Hardware and Software Setup

We used TTGO v2.1 development board and  bought from ebay. It is a very powerful board, packed with ESP32, LoRaWan chip, SSD1306 oled display of 128×64 pixels and IP5306 power management IC. We utilized source code from ESP32-Paxcounter, an open source GitHub repository. The repository has libraries required for oled display, LoRa, power management and other tasks all at one place. ESP32 is a single 2.4 GHz WiFi and Bluetooth system on chip (SoC).


The ESP32 WiFI functionality is configured and monitored using the WiFi library provided by Espressif. Using this library the device can be configured to run in different roles with distinct encryption protocol such as WPA, WEP etc. The important roles are Station (STA, WiFi client), Access Point (AP) and both STA-AP combined. It has also very interesting feature which allows it run in promiscuous mode. In the promiscuous mode it could monitor IEEE 802.11 packets. We enable this mode on the device to sniff probe request frames from smart devices. The configuration is done in wifiscan.cpp  as following. The detailed API information can be found here.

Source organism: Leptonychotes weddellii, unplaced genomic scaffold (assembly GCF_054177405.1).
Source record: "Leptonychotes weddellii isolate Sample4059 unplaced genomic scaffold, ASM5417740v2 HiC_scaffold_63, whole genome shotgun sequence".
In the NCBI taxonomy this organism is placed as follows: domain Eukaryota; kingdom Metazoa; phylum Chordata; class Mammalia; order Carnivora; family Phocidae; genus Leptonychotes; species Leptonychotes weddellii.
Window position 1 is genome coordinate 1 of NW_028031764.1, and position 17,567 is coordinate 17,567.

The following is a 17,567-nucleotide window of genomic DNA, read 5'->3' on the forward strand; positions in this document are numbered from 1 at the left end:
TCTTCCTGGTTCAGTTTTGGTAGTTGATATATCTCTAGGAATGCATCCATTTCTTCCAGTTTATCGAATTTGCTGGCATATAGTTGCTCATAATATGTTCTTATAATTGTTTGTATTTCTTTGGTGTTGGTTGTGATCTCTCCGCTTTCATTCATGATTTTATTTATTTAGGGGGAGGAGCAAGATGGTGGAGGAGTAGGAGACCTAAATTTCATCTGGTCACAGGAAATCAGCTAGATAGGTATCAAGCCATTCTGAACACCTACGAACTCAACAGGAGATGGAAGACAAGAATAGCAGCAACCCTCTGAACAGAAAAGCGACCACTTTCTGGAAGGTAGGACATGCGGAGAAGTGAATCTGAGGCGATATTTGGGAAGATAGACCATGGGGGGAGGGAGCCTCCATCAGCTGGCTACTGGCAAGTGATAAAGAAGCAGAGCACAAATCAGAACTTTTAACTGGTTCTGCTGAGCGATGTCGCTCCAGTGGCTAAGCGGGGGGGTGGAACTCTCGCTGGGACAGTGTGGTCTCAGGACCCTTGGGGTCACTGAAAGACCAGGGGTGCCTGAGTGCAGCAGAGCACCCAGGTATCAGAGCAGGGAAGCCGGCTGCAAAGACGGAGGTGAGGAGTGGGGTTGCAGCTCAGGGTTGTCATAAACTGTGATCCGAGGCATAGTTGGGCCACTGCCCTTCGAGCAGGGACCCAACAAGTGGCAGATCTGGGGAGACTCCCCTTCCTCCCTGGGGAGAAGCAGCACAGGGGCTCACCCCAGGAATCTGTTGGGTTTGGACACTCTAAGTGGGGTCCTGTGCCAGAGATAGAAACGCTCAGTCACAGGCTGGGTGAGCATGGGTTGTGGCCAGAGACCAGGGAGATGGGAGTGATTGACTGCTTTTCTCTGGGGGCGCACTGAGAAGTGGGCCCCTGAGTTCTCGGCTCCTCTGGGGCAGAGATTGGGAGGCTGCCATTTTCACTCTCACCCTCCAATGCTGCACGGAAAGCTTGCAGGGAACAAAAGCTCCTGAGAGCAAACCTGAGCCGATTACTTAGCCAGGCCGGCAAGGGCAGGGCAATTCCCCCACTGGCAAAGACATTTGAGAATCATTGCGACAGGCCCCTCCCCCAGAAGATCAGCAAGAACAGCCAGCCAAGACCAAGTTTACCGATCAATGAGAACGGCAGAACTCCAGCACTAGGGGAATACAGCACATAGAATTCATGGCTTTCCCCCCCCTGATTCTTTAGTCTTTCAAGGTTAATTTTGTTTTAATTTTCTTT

Configuration Before Compilation

We have to make some changes in the existing files and create new files to configure the device before compilation.

  1. Select board type ttgov21new in platformio.ini
  2. Configure duty cycle and payload encoder in paxcounter.conf
  3. Select frequency band in lmic_config.h respective to your country, in Europe it is 868 MHz for LoRaWAN
  4. Create loraconf.h file with the template provided in loraconf.sample.h.